Canadian director Sarah Polley's documentary on the mystery of her family is a highly inventive, extremely personal piece of filmmaking, that turns the mystery of the story she's telling on its head, and becomes itself something of a puzzle to be unraveled (although one twist in particular was fairly predictable, but that may be a subjective opinion).
The film begins fairly conventionally, using interviews with Polley's family members and home video footage to tell the story of her mother Diane, a Canadian actress who was active in the 1960's and 70's, and the relationship she had with Sarah's father, Michael Polley, her second husband, whom she married and had several children with, including Sarah. The film creatively uses the footage and memories of various relatives and acquaintances, whose place in Diane and Michael's life becomes revealed gradually, as Diane's story begins to get more and more complicated as it progresses through her later years. Diane herself died of cancer when Sarah was 11 years old, and the questions her film asks about her mother begin to show themselves as part of Sarah's own reckoning with finding out as much as she can about a woman she never really got to know. A woman who turns out to have been hiding life altering secrets that, as they come to light, affect and change Sarah forever, which she is candidly and openly revealing about herself on film.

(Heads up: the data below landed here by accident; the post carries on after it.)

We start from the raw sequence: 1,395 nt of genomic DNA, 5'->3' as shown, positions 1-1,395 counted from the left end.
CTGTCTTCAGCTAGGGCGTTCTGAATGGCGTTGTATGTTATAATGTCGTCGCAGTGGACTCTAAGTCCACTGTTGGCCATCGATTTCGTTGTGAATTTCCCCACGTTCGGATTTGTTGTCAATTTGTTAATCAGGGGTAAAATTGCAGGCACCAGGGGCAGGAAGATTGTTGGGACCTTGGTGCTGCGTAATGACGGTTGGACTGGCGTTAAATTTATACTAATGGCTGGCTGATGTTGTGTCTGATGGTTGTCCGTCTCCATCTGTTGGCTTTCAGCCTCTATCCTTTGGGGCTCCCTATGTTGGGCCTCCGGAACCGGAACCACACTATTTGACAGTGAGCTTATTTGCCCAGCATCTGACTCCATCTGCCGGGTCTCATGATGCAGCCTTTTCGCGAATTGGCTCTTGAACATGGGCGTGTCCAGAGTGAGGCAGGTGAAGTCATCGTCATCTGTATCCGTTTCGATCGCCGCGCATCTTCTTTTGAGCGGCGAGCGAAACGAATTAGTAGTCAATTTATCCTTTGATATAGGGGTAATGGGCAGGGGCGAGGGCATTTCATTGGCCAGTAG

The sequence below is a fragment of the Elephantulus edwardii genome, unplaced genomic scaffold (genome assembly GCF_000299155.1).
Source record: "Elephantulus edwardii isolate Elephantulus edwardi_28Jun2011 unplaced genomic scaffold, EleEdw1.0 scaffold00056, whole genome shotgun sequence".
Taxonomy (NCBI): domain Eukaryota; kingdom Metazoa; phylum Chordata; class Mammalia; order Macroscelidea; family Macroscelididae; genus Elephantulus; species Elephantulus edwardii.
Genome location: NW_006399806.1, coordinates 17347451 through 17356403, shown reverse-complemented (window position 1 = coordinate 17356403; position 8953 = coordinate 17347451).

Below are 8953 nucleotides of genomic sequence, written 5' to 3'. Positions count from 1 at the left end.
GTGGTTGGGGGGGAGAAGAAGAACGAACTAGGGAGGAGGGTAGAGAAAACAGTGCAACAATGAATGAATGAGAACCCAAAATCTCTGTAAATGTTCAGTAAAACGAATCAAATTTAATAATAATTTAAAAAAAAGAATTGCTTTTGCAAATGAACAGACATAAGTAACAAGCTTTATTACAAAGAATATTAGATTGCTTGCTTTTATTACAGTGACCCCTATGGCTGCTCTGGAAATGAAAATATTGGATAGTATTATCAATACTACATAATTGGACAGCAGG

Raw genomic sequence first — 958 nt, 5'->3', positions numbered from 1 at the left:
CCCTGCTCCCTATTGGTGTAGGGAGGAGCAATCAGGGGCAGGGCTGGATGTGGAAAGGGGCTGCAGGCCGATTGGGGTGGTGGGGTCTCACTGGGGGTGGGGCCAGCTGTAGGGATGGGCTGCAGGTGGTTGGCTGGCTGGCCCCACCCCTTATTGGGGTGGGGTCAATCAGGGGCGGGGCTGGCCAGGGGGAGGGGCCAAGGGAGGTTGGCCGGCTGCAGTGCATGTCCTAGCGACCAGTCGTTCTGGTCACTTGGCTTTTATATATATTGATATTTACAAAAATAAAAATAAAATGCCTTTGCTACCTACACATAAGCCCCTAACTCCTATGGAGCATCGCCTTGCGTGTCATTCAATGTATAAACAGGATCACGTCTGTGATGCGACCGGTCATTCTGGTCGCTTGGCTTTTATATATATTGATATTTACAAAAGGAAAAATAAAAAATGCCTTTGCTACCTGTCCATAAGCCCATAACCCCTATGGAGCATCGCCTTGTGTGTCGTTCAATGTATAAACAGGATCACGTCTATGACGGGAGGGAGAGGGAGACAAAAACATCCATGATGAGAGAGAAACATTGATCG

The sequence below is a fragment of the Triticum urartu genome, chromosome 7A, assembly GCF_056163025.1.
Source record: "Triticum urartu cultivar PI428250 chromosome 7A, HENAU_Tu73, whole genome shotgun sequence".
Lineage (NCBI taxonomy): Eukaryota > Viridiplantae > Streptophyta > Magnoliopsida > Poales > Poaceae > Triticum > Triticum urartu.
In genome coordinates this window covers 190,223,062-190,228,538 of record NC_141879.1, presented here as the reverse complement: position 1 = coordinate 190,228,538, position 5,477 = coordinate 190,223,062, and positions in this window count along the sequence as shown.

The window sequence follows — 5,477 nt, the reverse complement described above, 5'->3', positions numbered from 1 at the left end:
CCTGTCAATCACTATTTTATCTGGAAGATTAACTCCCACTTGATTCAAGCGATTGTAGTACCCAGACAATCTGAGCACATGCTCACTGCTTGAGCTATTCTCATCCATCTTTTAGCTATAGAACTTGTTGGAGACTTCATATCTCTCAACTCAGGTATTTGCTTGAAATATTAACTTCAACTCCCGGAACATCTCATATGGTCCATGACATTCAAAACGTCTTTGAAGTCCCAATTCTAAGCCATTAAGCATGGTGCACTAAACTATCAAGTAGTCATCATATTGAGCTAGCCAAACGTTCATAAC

It's hard to describe this movie without giving away several twists which are crucial to what happens in the story, and one of them is going to be revealed here, so fair warning- this is a spoiler alert in case you don't want to know: Sarah, the youngest child in her family, ultimately finds out that she was the product of an affair, and that Michael is not her biological father, which until now no one in the family knew, including Michael. The way this revelation affects the family is obviously painful and shocking, and the way Polley herself deals with this life-changing truth is to be incredibly honest about her feelings and to ultimately expose the whole story, using accounts of her mother from other people, and writings from her father, which she interweaves into this spell-binding documentary. The film shifts gears as the layers grow deeper, and it goes from simply being the firsthand account of one life, to the heartbreaking reconciliation and reunion of a daughter and her two fathers, and ultimately a story about stories- how they're told, who they can affect, what forms they can take (several are undertaken to tell just this one alone) and the ways in which all families are probably hiding multiple stories of their own, which could be revealed by doing a little digging and talking to just the right people.
By putting herself out there in this way, Sarah Polley reveals herself as a very ambitious filmmaker who isn't afraid to take chances in the way that she tells stories, and her track record so far is the beginning of what looks to be a career worth following (her other two films as a director are 2007's Away From Her and 2011's Take This Waltz, and both are worth seeing). Stories We Tell is fascinating, complex and inspiring filmmaking- and one of the year's best and most unique films.